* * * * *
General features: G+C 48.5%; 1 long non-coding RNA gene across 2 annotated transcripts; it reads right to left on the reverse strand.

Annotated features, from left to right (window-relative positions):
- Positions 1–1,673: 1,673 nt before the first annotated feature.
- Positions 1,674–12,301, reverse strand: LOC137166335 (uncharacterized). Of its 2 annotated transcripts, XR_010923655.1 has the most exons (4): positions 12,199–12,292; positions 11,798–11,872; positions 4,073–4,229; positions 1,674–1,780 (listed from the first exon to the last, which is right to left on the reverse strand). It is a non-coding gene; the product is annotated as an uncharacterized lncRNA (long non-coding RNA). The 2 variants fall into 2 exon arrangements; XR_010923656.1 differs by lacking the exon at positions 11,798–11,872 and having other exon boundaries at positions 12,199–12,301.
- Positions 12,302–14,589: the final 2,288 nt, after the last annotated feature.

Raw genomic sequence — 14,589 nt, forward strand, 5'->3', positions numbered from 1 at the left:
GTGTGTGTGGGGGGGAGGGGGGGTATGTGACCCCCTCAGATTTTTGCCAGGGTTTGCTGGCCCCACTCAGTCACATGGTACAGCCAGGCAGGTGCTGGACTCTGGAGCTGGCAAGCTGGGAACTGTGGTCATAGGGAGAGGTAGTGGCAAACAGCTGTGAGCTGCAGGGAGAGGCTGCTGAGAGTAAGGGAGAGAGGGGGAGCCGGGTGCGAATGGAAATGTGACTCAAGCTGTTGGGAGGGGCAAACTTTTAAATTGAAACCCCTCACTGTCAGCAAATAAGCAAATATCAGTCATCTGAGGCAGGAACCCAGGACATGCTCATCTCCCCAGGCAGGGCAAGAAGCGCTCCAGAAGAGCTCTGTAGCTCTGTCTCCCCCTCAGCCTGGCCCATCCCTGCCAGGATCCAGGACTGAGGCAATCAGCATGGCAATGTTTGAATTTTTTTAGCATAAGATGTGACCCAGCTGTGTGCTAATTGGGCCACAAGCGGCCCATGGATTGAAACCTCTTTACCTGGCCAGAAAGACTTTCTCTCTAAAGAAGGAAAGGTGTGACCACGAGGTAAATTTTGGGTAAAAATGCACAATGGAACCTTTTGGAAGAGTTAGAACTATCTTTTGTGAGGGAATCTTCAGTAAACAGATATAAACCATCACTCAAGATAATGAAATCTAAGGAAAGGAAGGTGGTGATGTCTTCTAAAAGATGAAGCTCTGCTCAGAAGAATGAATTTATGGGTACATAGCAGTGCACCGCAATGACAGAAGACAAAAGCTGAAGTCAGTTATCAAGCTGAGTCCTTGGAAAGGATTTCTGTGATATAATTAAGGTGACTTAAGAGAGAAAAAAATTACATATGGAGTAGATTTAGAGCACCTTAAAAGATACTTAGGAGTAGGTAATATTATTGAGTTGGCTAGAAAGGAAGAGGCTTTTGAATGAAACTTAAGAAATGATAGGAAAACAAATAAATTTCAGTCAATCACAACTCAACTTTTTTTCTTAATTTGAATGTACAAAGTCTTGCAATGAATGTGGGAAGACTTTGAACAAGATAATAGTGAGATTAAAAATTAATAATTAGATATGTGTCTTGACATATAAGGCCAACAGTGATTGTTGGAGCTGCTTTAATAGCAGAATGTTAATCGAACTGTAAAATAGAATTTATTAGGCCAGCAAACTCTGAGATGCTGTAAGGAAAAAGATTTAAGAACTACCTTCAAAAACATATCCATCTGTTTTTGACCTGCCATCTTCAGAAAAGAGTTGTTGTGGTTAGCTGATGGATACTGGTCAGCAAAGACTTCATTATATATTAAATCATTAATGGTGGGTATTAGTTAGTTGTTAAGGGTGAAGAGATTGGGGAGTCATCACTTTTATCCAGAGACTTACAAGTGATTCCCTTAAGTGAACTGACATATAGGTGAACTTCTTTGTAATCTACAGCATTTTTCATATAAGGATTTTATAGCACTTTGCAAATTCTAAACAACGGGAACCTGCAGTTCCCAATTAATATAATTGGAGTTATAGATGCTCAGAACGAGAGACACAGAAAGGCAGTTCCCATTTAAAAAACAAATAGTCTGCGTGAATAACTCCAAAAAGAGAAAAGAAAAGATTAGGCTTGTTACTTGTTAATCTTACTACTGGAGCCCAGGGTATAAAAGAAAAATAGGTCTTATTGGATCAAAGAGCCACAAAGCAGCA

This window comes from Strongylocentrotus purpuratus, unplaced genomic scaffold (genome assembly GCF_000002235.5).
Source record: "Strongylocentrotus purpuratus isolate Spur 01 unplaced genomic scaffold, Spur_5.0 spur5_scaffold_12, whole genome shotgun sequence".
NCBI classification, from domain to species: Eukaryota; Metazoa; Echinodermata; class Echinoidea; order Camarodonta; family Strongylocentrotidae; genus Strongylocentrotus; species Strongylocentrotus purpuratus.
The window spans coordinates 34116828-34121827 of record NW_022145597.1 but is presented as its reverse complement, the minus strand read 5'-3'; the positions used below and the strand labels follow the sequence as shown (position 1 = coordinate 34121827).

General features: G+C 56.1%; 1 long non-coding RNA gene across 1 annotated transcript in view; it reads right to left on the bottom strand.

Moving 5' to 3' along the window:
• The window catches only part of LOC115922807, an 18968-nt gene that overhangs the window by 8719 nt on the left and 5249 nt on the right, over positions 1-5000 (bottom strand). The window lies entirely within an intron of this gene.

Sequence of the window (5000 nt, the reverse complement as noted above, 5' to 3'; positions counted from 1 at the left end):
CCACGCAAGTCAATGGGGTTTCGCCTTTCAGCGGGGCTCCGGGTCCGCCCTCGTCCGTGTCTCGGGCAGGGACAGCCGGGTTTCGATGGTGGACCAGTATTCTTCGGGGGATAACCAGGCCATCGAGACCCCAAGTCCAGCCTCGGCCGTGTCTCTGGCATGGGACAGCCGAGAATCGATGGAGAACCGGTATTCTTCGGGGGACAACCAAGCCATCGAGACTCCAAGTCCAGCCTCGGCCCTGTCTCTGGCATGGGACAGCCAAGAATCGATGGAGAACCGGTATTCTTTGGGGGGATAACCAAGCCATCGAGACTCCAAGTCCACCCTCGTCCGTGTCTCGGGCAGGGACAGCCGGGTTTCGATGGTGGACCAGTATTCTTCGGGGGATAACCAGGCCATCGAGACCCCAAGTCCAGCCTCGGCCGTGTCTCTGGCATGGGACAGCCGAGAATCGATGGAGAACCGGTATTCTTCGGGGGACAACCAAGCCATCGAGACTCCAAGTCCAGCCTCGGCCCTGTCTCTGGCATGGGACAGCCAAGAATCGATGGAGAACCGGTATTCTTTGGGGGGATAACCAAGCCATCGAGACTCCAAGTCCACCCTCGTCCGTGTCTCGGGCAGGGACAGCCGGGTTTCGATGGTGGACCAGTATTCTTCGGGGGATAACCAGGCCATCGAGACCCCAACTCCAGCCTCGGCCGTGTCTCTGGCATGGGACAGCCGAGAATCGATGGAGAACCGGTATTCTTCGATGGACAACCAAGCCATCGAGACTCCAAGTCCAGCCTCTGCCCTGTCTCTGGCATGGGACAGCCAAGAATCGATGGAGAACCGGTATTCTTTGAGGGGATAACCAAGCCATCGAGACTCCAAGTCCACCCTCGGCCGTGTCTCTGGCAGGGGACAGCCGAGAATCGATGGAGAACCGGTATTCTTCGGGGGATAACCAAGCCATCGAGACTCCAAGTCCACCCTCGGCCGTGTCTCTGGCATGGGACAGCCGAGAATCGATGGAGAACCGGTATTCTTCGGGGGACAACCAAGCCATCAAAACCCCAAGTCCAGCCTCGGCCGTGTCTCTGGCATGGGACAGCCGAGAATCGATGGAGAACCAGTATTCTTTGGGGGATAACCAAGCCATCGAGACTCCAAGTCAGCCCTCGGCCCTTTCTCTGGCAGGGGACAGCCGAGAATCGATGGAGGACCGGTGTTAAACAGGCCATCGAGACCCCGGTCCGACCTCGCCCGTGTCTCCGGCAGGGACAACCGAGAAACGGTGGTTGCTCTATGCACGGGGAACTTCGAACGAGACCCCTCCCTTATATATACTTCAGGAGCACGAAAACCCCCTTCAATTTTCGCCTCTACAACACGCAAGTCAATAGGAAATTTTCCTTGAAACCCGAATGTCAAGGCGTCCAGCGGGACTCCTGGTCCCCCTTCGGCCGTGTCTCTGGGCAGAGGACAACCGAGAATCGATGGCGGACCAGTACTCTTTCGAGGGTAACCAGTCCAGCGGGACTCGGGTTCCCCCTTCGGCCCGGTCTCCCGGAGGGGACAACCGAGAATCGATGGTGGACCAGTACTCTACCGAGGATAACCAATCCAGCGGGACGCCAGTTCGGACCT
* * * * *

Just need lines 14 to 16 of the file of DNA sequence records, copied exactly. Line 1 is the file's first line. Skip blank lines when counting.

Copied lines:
• The window catches only part of LOC115922807, an 18968-nt gene that overhangs the window by 8719 nt on the left and 5249 nt on the right, over positions 1-5000 (bottom strand). The window lies entirely within an intron of this gene.

Sequence of the window (5000 nt, the reverse complement as noted above, 5' to 3'; positions counted from 1 at the left end):
CCACGCAAGTCAATGGGGTTTCGCCTTTCAGCGGGGCTCCGGGTCCGCCCTCGTCCGTGTCTCGGGCAGGGACAGCCGGGTTTCGATGGTGGACCAGTATTCTTCGGGGGATAACCAGGCCATCGAGACCCCAAGTCCAGCCTCGGCCGTGTCTCTGGCATGGGACAGCCGAGAATCGATGGAGAACCGGTATTCTTCGGGGGACAACCAAGCCATCGAGACTCCAAGTCCAGCCTCGGCCCTGTCTCTGGCATGGGACAGCCAAGAATCGATGGAGAACCGGTATTCTTTGGGGGGATAACCAAGCCATCGAGACTCCAAGTCCACCCTCGTCCGTGTCTCGGGCAGGGACAGCCGGGTTTCGATGGTGGACCAGTATTCTTCGGGGGATAACCAGGCCATCGAGACCCCAAGTCCAGCCTCGGCCGTGTCTCTGGCATGGGACAGCCGAGAATCGATGGAGAACCGGTATTCTTCGGGGGACAACCAAGCCATCGAGACTCCAAGTCCAGCCTCGGCCCTGTCTCTGGCATGGGACAGCCAAGAATCGATGGAGAACCGGTATTCTTTGGGGGGATAACCAAGCCATCGAGACTCCAAGTCCACCCTCGTCCGTGTCTCGGGCAGGGACAGCCGGGTTTCGATGGTGGACCAGTATTCTTCGGGGGATAACCAGGCCATCGAGACCCCAACTCCAGCCTCGGCCGTGTCTCTGGCATGGGACAGCCGAGAATCGATGGAGAACCGGTATTCTTCGATGGACAACCAAGCCATCGAGACTCCAAGTCCAGCCTCTGCCCTGTCTCTGGCATGGGACAGCCAAGAATCGATGGAGAACCGGTATTCTTTGAGGGGATAACCAAGCCATCGAGACTCCAAGTCCACCCTCGGCCGTGTCTCTGGCAGGGGACAGCCGAGAATCGATGGAGAACCGGTATTCTTCGGGGGATAACCAAGCCATCGAGACTCCAAGTCCACCCTCGGCCGTGTCTCTGGCATGGGACAGCCGAGAATCGATGGAGAACCGGTATTCTTCGGGGGACAACCAAGCCATCAAAACCCCAAGTCCAGCCTCGGCCGTGTCTCTGGCATGGGACAGCCGAGAATCGATGGAGAACCAGTATTCTTTGGGGGATAACCAAGCCATCGAGACTCCAAGTCAGCCCTCGGCCCTTTCTCTGGCAGGGGACAGCCGAGAATCGATGGAGGACCGGTGTTAAACAGGCCATCGAGACCCCGGTCCGACCTCGCCCGTGTCTCCGGCAGGGACAACCGAGAAACGGTGGTTGCTCTATGCACGGGGAACTTCGAACGAGACCCCTCCCTTATATATACTTCAGGAGCACGAAAACCCCCTTCAATTTTCGCCTCTACAACACGCAAGTCAATAGGAAATTTTCCTTGAAACCCGAATGTCAAGGCGTCCAGCGGGACTCCTGGTCCCCCTTCGGCCGTGTCTCTGGGCAGAGGACAACCGAGAATCGATGGCGGACCAGTACTCTTTCGAGGGTAACCAGTCCAGCGGGACTCGGGTTCCCCCTTCGGCCCGGTCTCCCGGAGGGGACAACCGAGAATCGATGGTGGACCAGTACTCTACCGAGGATAACCAATCCAGCGGGACGCCAGTTCGGACCT